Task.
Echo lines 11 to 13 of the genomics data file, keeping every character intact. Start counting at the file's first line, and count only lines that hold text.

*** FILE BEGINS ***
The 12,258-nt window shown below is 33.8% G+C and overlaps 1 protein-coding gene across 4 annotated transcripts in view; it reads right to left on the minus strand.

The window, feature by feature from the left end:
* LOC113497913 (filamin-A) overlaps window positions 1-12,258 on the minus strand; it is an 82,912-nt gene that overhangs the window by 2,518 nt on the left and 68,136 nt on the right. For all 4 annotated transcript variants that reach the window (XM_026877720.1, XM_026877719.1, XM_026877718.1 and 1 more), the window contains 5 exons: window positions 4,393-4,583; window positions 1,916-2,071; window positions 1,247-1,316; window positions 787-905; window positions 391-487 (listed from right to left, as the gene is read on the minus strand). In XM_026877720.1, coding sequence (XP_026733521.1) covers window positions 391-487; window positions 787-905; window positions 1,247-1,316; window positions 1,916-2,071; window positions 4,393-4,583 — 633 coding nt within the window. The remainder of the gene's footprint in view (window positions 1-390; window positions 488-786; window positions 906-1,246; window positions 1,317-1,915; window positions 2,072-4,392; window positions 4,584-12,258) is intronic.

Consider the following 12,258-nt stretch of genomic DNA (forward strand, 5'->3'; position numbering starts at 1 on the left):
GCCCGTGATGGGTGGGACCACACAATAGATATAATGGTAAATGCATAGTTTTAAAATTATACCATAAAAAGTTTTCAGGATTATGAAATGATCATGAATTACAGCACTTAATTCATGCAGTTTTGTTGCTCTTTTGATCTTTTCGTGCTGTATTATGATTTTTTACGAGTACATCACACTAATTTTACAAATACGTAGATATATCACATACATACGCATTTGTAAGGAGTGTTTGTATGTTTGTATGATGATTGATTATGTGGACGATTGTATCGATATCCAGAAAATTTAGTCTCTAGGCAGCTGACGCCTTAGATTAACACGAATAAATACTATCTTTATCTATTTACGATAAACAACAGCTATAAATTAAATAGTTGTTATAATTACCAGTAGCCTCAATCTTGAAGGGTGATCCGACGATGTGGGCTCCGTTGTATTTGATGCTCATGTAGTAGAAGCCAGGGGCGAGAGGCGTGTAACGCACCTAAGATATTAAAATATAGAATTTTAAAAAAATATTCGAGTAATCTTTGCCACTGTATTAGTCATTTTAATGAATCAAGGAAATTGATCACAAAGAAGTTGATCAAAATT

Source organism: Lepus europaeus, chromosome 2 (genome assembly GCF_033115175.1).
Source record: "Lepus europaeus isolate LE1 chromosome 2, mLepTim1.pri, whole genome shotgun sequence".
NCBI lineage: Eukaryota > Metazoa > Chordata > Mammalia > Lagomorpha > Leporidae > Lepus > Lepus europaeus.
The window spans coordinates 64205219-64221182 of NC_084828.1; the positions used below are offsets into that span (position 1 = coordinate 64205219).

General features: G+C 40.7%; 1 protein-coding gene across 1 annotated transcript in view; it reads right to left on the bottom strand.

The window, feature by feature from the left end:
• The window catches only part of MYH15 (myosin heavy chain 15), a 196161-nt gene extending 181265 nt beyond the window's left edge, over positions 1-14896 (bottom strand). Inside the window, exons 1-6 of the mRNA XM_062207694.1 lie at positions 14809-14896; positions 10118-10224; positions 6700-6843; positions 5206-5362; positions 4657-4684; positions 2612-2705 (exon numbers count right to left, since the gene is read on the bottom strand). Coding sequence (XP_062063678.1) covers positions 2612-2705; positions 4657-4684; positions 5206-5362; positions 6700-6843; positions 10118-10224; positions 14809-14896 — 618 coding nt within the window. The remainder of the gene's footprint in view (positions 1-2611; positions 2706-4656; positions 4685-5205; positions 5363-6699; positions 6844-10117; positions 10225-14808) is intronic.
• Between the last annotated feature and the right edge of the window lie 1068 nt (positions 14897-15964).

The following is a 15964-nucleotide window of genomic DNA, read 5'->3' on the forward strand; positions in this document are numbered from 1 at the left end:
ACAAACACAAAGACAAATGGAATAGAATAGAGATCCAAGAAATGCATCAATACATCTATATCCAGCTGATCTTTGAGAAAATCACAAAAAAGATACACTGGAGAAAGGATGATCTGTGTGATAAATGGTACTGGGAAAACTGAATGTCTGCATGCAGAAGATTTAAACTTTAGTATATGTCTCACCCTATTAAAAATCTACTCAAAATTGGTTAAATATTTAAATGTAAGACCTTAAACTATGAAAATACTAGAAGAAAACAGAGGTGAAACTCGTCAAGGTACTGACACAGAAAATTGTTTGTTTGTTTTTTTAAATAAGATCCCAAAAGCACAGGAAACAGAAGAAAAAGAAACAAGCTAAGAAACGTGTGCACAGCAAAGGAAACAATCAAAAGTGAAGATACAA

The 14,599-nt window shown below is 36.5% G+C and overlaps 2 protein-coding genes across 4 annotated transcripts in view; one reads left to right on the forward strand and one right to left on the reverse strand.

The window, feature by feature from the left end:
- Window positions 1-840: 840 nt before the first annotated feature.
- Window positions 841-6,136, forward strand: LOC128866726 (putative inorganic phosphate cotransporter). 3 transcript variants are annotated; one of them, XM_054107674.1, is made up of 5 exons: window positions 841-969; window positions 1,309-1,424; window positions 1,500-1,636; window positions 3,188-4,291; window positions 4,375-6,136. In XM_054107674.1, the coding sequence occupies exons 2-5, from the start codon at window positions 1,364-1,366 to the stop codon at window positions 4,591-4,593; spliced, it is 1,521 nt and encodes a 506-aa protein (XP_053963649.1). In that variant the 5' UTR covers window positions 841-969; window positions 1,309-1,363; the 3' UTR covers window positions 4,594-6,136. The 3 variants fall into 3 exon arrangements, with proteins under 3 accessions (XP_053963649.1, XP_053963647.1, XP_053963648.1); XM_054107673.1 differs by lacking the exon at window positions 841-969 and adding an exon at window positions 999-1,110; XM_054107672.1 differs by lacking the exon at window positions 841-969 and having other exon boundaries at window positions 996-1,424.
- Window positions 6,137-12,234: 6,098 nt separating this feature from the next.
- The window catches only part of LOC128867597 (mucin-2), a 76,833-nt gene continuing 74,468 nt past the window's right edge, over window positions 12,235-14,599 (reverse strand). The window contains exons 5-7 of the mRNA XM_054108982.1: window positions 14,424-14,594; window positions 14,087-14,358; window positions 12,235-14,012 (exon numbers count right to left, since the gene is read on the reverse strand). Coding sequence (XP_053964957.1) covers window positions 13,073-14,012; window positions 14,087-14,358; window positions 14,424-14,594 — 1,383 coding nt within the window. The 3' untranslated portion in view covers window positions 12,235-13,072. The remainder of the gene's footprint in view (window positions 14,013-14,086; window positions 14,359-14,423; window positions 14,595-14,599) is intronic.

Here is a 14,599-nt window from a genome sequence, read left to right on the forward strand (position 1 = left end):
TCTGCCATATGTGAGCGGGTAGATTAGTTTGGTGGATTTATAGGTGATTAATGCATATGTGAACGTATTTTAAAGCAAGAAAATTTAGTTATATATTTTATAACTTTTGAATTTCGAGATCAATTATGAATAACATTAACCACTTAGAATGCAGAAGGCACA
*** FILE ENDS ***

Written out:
The window, feature by feature from the left end:
• The window catches only part of MYH15 (myosin heavy chain 15), a 196161-nt gene extending 181265 nt beyond the window's left edge, over positions 1-14896 (bottom strand). Inside the window, exons 1-6 of the mRNA XM_062207694.1 lie at positions 14809-14896; positions 10118-10224; positions 6700-6843; positions 5206-5362; positions 4657-4684; positions 2612-2705 (exon numbers count right to left, since the gene is read on the bottom strand). Coding sequence (XP_062063678.1) covers positions 2612-2705; positions 4657-4684; positions 5206-5362; positions 6700-6843; positions 10118-10224; positions 14809-14896 — 618 coding nt within the window. The remainder of the gene's footprint in view (positions 1-2611; positions 2706-4656; positions 4685-5205; positions 5363-6699; positions 6844-10117; positions 10225-14808) is intronic.
• Between the last annotated feature and the right edge of the window lie 1068 nt (positions 14897-15964).